Then there’s the multiplayer side of things
Having had the opportunity to test drive Homefront’s multiplayer component twice before its official launch (once on preview code and once on retail code), I was hopeful for this as a serious first-person shooter contender. It was clear that it had taken inspiration from Call of Duty and Bad Company 2, but had its own unique spin on things, too. Both pre-launch play-throughs though, were on Xbox 360, which isn’t just a bad place to try out a first-person shooter (they’re still best on PC), it was also a fairly ugly multiplayer game.
On PC, it looks a lot better, but as with my criticisms of the campaign visuals, it’s not going to win any awards; it looks just good enough for it to not be a major deterrent. In saying that, there are some distracting animations at play here. Whether it’s the none-too-smooth movements of troops while running or switching stances, or the fact that certain vehicles float over the ground, technical issues are noticeable in every round.
And that’s without even taking into account more pressing technical flaws. Put simply, the whole friends system did not work for me. I was playing online with a friend, but that lovely promise of a "Friends" tab in the server browser was rendered useless for both of us as it refused to detect when either of us was in a game. Couple this with the rather annoying tendency for the game to crash when you try to refresh the server list, and Homefront is in dire need of a patch before it’s really playable. Once connected, though -- thanks to dedicated Australian servers -- the whole experience was incredibly stable, with low pings, excellent hit registry and weapons that kill refreshingly fast.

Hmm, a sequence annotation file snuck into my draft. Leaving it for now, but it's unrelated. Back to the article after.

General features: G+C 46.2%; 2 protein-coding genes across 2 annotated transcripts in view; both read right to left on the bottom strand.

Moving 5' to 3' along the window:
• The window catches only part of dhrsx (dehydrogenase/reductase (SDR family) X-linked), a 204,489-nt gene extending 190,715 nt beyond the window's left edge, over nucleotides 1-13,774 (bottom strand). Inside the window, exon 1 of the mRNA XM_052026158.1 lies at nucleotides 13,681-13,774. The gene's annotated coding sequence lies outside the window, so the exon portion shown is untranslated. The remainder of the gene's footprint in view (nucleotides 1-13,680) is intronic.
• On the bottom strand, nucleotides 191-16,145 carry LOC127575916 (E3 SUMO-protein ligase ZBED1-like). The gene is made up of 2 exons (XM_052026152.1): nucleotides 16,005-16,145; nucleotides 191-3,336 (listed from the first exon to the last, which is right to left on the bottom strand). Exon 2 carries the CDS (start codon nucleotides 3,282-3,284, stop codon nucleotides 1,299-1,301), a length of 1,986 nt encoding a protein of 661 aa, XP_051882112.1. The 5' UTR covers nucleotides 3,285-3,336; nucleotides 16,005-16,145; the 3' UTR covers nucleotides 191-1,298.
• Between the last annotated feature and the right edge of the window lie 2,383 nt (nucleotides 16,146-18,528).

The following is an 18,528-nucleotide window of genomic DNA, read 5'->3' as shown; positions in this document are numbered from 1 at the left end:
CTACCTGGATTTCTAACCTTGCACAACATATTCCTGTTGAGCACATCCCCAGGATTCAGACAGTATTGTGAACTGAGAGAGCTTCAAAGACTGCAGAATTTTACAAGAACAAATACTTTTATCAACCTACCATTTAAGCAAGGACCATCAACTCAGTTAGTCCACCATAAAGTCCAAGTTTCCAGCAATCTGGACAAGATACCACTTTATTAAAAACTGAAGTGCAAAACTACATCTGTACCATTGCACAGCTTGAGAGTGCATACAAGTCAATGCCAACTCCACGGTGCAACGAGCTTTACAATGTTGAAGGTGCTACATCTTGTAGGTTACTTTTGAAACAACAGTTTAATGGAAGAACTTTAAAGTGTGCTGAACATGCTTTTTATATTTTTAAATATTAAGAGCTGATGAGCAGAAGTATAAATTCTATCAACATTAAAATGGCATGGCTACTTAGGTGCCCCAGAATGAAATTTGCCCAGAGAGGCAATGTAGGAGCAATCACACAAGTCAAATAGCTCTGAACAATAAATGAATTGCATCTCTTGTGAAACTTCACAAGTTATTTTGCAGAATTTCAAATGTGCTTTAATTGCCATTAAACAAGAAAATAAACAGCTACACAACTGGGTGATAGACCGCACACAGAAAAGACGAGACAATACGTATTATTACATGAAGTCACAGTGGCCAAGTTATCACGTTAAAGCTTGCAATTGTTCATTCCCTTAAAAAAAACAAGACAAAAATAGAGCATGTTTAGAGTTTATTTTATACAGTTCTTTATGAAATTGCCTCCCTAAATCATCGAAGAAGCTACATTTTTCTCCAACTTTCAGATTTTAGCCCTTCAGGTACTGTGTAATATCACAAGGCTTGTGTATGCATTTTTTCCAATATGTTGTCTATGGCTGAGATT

Technically, there are two core play modes in Homefront multiplayer -- Ground Control and Team Deathmatch -- with the option to play either of these modes with the Battle Commander Feature active. The problem is that Ground Control is infinitely more popular than Team Deathmatch and, unless you want to play on an overseas server, you’ll find it difficult to get into Team Deathmatch; and I couldn’t even find a local populated Battle Commander server for either play mode at all.
The unique Battle Commander feature, which I did test out in my preview sessions, attempts to offer individual incentives while simultaneously levelling the playing field. If you’re on a kill streak, your AI Commander will give you challenges that let you reap buff rewards; alternatively, the enemy AI Commander will start assigning players to hunt you down for their own rewards. This worked really well in the preview sessions but, since there were no populated servers to test it on, I can’t comment on it for the review.
While Team Deathmatch may be self-explanatory, Ground Control is essentially the Conquest mode of Bad Company 2. While your team doesn’t start with vehicles, you will earn Battle Points (BP) by getting kills and completing objectives that can be spent on temporary upgrades such as armour, radar sweeps or rocket launchers, or hoarded and used to purchase vehicles such as Humvees, tanks and helicopters when you respawn. This works well in theory, but quickly turns a team-based game into a selfish shooter as it’s easier to lie prone in a bush and pick off enemies than it is to attack points and risk getting killed by snipers, ground vehicles or attack helicopters. Vehicles and snipers are also ridiculously overpowered.